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GSA: Interrogating the Epigenetics of Sexual Orientation

Also at GSA's Genetics 2010: Model Organisms to Human Biology conference in Boston this week, Eric Vilain of the University of California, Los Angeles, spoke about his work interrogating the most sexually dimorphic behavioral trait in humans — sexual orientation — via methylation patterns, or what he calls "epigaynomics." He and his team recruited 34 monozygotic twin pairs discordant for sexual orientation and interrogated 28,000 CpG loci on an Illumina platform. They found the methylation profile between gay and straight individuals to be "utterly similar" — the maximum difference between twins discordant for sexual orientation was only about 4 percent. What they did find, however, were distinguishable methylation patterns with age — three genes, they determined, explain nearly 70 percent of age-related variance. Vilain said that it's possible their CpG analysis wasn't exhaustive enough to capture epigenetic variation or that their inference of environmental effects was too limited. Ultimately, their results show "no detectable significant epigenetic [patterns] between monozygotic twin pairs discordant for sexual orientation."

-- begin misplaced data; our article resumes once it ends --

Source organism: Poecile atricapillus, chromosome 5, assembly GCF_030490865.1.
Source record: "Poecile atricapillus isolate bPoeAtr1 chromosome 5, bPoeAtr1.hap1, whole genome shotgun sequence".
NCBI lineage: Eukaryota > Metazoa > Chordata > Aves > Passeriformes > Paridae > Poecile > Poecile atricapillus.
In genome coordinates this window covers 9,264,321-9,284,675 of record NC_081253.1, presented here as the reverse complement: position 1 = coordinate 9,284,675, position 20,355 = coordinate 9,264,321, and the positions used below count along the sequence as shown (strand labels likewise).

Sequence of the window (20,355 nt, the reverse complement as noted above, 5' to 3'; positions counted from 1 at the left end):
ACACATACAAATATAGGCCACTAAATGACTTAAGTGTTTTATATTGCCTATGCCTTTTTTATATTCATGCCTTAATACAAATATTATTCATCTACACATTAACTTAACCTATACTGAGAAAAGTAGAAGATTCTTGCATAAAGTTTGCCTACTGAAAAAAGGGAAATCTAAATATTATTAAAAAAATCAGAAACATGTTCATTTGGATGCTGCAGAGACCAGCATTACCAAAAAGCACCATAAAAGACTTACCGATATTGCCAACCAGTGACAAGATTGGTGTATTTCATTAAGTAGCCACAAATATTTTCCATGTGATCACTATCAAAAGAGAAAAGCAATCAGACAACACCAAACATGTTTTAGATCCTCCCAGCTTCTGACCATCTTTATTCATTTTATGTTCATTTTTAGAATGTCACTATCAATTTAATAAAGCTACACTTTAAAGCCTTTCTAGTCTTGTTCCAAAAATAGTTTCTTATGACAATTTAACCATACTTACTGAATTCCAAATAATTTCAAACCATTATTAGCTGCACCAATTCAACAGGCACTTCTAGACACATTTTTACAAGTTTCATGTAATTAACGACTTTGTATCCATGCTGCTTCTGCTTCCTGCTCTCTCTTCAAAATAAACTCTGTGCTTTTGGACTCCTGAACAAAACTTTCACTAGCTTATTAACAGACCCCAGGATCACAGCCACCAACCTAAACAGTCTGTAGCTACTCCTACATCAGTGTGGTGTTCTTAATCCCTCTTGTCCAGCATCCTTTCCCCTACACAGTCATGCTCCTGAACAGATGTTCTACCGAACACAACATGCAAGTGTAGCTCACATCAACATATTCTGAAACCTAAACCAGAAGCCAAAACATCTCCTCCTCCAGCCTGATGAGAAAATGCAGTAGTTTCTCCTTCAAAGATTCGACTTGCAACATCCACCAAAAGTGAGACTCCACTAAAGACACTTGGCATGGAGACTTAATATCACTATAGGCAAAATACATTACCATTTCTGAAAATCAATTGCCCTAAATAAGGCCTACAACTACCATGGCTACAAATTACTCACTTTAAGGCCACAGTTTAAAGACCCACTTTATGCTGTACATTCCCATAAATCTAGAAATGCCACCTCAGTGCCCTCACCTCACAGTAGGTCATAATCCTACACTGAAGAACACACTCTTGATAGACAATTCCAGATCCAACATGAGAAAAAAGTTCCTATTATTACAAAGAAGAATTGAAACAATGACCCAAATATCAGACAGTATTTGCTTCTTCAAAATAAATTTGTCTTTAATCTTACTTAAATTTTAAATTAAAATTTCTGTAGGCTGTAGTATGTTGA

The Scan

Renewed Gain-of-Function Worries

The New York Times writes that the pandemic is renewing concerns about gain-of-function research.

Who's Getting the Patents?

A trio of researchers has analyzed gender trends in biomedical patents issued between 1976 and 2010 in the US, New Scientist reports.

Other Uses

CBS Sunday Morning looks at how mRNA vaccine technology could be applied beyond SARS-CoV-2.

PLOS Papers Present Analysis of Cervicovaginal Microbiome, Glycosylation in Model Archaea, More

In PLOS this week: functional potential of the cervicovaginal microbiome, glycosylation patterns in model archaea, and more.